There is also the view -- perpetuated by the media -- that Mr. Putin is an enemy of the U.S. and the West. This fails to take into account some important 'footnotes' that the media appears to have conveniently forgotten. For example, Mr. Putin wanted Russia to become a member of NATO a decade ago, but was brushed off repeatedly by NATO members -- and especially the U.S., which never seriously considered Russia's application for membership. Of course, NATO was created in large part to counter the Russian Cold War threat, but who is now guiltier of being stuck in a Cold War mentality? Russia -- which sought NATO membership -- or the West, which refused it? It was only after that refusal that Russia's tone toward the West changed -- and quite naturally so.

Mr. Putin gets little credit for not responding to the U.S. unilateral withdrawal from the 1972 Anti-Ballistic Missile Treaty, or for being instrumental in ensuring U.S. access to Central Asian military bases when the U.S. first entered Afghanistan. Similarly, Mr. Medvedev was brushed off when he sought to enhance missile defense cooperation with the U.S. following approval of the New START treaty. Only then did his tone change. Russia has in fact reached out to the U.S. and West repeatedly, without success. Mr. Putin can hardly be blamed for emphasizing the importance of strong military defense - at a time when the U.S. and the West are doing exactly the same thing -- yet he is criticized for doing so.

The West dislikes the idea of a strong leader who does not snap to attention when called upon to do so. It knows it will not be getting that from Mr. Putin this time around, either. For that reason, the West would be well advised to recognize that Mr. Putin has the strong backing of the Russian people, and he is here to stay. We had better get used to the idea that Russia is, and will remain, a force to be reckoned with in global affairs. Russia and China's recent veto of the UN resolution criticizing Syria's Assad's human rights record is but an appetizer of things to come. We are living in a multi-polar world, and Russia is very much a part of it.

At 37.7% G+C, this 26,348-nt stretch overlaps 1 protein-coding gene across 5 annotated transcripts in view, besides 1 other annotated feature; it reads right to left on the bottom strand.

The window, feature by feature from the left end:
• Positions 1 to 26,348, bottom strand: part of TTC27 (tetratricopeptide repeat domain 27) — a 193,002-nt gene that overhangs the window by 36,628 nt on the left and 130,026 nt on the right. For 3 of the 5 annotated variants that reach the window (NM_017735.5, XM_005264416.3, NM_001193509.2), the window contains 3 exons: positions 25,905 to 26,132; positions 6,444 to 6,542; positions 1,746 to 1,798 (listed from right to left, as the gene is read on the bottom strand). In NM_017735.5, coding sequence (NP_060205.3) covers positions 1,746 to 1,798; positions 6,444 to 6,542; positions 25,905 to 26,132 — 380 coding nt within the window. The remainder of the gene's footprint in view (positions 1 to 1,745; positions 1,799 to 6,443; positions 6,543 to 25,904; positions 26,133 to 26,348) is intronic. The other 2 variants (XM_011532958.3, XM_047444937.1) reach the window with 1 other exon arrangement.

The West's challenge will be to reset relations with Russia to a more acceptable level, based on the concept of mutual respect, and taking into account Mr. Putin's new mandate. Mr. Putin's challenge will be to transform his mandate into meaningful reform at home, and meaningful engagement abroad. Both sides need to shake off the remnants of the Cold War and embrace the new normal. Similarly, the western press should stop taking an 'anything but Putin' approach to reporting events in Russia. Not only is it tiresome, it is largely inaccurate. Do not be surprised if Mr. Putin surprises virtually everyone by taking Russia further than anyone expects over the next 6 years through a combination of focus, reform, strength, and realpolitik.

*Daniel Wagner is CEO of Country Risk Solutions, a cross-border risk management consulting firm based in Connecticut (USA), Director of Global Strategy with the PRS Group, and author of the new book Managing Country Risk.